In May Mary and I spent two weeks visiting beekeepers in Slovenia.  Why there?  In part because one out of every 210 Slovenians is a beekeeper, compared to 1:3250  in the US and  1:4100 in Pennsylvania. In other words the density of beekeepers is almost sixteen times greater in Slovenia than in the US, and beekeeping is an integral part of the landscape and of the culture. This was made evident by an area map at a bus stop in a small village in the foothills of the Alps, the legend of which included a symbol to show where local beekeepers and their products could be found within a twenty kilometer radius of the hamlet.  


One of the reasons offered for this is that the Austro-Hungarian Empire, of which Slovenia was a part (or the Duchy of Carniola as it was then known) was never a colonial power, never had sugar plantations nor a cheap supply of sugar, and so preserved a long relationship with honey.


We spent a morning with Marija Sivez and her husband Dusan Zunke who, between them, run 500 colonies (or ‘families’ as they are called in Slovenia.) Over a delightful lunch that she had prepared for us, Marija explained a little of the country’s recent history in the following way : her grandparents were born in the Austro-Hungarian Empire and her parents in the new Yugoslavia that was created after the First World War.  She and Dusan were born in the Second World War when Yugoslavia was occupied by the Axis powers, and because she was born in the western region, and he in the east, she had to learn Italian and acquire an Italian name, and he similarly but in German.


Her children were born in communist Yugoslavia, ruled by Josep Tito, and her grandchildren in the new independent republic of Slovenia created in 1993 which, in 2004, became part of the European Union. 


So it is not all that rare for an elderly Slovenian to have lived in six different countries in his or her lifetime without every having to leave the village of his or her birth.


Incidentally, at the Slovenian Beekeeping Center, the Secretary General, Anton Tometz,  described with much pride how, despite the turmoil the past century, beekeepers had kept in constant contact with their colleagues throughout Europe. 


Despite this turbulent past, or perhaps because of it, we found the people of this beautiful country to be proud, gentle, kind and generous to a fault.  It is almost as if the present age of peace and relative prosperity is appreciated all the more because of the tumultuous times that preceded it.  And this is expressed in the sheer cleanliness and quietness of the countryside,  qualities that were reinforced on a walk along a gravel path to a waterfall when I saw a discarded cigarette butt and found myself feeling outraged, even violated.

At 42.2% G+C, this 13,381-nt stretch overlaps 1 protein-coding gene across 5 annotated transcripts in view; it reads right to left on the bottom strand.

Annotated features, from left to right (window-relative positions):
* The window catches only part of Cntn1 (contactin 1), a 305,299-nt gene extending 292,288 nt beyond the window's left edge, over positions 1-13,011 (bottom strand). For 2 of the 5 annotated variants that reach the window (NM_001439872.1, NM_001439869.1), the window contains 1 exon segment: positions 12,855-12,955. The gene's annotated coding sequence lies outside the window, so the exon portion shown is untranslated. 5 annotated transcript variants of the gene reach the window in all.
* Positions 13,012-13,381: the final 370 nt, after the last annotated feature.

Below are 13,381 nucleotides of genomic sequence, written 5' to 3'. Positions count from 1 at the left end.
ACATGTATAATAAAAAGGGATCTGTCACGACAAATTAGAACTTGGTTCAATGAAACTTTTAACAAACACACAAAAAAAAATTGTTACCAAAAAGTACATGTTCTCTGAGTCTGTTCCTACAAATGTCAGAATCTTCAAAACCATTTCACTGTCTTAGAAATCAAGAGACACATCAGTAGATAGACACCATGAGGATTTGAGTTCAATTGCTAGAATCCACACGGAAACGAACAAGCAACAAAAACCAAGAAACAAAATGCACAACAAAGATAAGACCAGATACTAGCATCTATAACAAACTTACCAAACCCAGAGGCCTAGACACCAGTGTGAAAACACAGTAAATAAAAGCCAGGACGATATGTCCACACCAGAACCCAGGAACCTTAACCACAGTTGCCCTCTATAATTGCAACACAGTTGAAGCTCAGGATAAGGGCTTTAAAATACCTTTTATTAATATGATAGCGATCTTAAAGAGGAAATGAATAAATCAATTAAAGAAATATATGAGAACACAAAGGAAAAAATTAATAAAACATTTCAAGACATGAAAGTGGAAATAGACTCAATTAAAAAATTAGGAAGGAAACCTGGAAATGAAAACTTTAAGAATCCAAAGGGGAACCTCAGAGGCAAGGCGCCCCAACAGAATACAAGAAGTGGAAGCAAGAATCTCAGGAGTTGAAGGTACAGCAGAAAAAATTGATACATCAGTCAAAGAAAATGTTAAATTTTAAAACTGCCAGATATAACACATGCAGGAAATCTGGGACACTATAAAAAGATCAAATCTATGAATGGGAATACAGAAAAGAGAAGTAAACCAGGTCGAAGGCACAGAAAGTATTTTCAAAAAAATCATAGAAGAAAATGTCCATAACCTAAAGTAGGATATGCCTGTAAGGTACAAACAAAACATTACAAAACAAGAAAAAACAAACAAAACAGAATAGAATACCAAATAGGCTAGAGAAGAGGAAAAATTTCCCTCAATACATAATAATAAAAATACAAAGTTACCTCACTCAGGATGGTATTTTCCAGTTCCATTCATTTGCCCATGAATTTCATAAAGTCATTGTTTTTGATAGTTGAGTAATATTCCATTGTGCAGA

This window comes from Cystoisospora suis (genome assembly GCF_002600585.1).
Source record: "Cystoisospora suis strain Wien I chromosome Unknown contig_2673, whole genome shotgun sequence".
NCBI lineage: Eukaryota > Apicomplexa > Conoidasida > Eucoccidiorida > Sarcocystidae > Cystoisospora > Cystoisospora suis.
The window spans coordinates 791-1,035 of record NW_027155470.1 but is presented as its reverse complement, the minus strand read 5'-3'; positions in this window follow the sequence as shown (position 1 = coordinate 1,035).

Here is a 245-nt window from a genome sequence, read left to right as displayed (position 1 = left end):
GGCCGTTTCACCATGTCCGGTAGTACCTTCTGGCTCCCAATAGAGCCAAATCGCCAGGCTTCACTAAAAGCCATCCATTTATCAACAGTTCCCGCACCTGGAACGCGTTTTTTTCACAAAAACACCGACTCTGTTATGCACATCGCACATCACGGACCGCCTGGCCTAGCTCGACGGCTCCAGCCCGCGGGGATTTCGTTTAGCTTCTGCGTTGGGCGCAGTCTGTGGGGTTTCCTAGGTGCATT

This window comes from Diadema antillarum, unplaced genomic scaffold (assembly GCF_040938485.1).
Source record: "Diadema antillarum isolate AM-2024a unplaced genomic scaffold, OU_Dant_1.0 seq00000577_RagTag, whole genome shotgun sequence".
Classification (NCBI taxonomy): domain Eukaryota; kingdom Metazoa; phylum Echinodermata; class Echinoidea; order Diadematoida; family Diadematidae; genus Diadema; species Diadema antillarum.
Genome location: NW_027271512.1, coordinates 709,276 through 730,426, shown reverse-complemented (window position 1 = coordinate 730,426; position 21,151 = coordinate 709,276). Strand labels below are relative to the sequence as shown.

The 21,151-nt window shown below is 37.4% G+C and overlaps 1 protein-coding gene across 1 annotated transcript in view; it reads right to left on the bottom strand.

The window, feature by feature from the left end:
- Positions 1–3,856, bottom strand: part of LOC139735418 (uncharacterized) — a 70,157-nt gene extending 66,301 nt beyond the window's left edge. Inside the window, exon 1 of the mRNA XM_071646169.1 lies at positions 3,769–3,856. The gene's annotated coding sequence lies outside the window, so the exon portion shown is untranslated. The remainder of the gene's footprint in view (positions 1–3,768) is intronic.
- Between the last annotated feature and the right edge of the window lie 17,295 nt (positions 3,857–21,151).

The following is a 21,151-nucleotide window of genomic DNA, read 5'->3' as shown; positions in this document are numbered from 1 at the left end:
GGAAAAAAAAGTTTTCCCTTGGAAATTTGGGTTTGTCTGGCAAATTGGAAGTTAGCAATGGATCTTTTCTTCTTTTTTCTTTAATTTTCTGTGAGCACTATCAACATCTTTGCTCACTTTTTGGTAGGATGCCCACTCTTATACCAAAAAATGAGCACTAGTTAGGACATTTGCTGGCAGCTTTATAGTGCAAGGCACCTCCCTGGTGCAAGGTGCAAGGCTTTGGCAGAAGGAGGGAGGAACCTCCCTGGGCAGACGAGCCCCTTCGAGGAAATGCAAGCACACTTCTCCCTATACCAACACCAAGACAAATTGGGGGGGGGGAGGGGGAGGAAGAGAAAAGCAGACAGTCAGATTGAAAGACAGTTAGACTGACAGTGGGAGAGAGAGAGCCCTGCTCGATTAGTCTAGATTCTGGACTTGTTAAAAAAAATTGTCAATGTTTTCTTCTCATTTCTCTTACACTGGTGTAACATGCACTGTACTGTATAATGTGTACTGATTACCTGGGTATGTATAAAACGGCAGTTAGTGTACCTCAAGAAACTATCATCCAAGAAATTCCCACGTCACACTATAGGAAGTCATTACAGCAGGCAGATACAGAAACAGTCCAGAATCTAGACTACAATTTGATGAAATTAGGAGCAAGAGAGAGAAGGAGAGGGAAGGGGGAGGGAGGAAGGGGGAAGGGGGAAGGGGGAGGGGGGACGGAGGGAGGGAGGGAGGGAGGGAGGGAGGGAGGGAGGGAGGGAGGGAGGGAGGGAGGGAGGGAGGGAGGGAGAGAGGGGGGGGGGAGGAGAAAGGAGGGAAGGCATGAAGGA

Like many millions of people I have had my fair share of pain, failure and losses in my life.  As a twenty year old I imagined working, retiring, and eventually dying, in the country in which I had grown up.  I did not anticipate, for example, having to leave in the middle of a civil war and eventually working in five countries on three different continents.  But I did, and in retrospect I see it as a rare opportunity.   Like many Slovenians, I now treasure and seek kindness, gentility and generosity in contrast to the turmoil and upheaval of earlier life events. 


In his book, “Second Wind : Navigating the Passage to a Slower, Deeper and More Connected Life,”  Dr. Bill Thomas draws a distinction between adulthood and elderhood.  In contrast to “the mania for adultish independence and achievement,” elders have a life experience and an awareness of their own mortality that provides wisdom, serenity and an ability not only to be at peace with themselves but also the skill to be peacemakers among others. 


Thomas suggests there are three perspectives as one approaches the end of adulthood. The first, and most vociferous, are the Deniers, who proudly reject the changes that come with aging and posit a future where one can be forever young. Secondly are the Realists who admit they are changing but dislike the process and are committed to resisting them.  The third and smallest group are the Enthusiasts, who openly acknowledge the difficulties that lie ahead but are eager to explore the new opportunities for growth that the passage of time provides. 


Can this perspectives apply to a country and to honey bees?   If so, perhaps what Mary and I experienced in Slovenia was a culture of Enthusiasm in which the painful past is accepted, current difficulties are accepted and there is an excitement about the future.  And without wanting to be overly anthropomorphic, my guess is that most animals, insects and birds, including honey bees, live fully in the present (it has been suggested, for example, that for a dog there is no such thing as a good or a bad walk ) which includes the necessity of preparing for the future, if not of individuals, at least of the species. 


Certainly the three perspectives - Denial, Realism and Enthusiasm - provide the necessary paradigms as I start my eighth decade, together with a determination to be consciously more of a grateful Enthusiast.  And the honey bees  are an essential part of that determination, whether as an example, a comfort or an inspiration. 


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Latest comments

27.11 | 16:01

Moustache, wax? Of course. Now if all of the drones had mustaches ...

27.11 | 12:43

One of our club members says he got into beekeeping in order to make his own mustache wax. There's the explanation for the bearded/mustached ABF attendees!

13.08 | 05:43

Good morning Mr. Barnes, I'm so pleased to see the best of history teachers is still going strong! Looking at your website brings back some great memories

21.05 | 07:18

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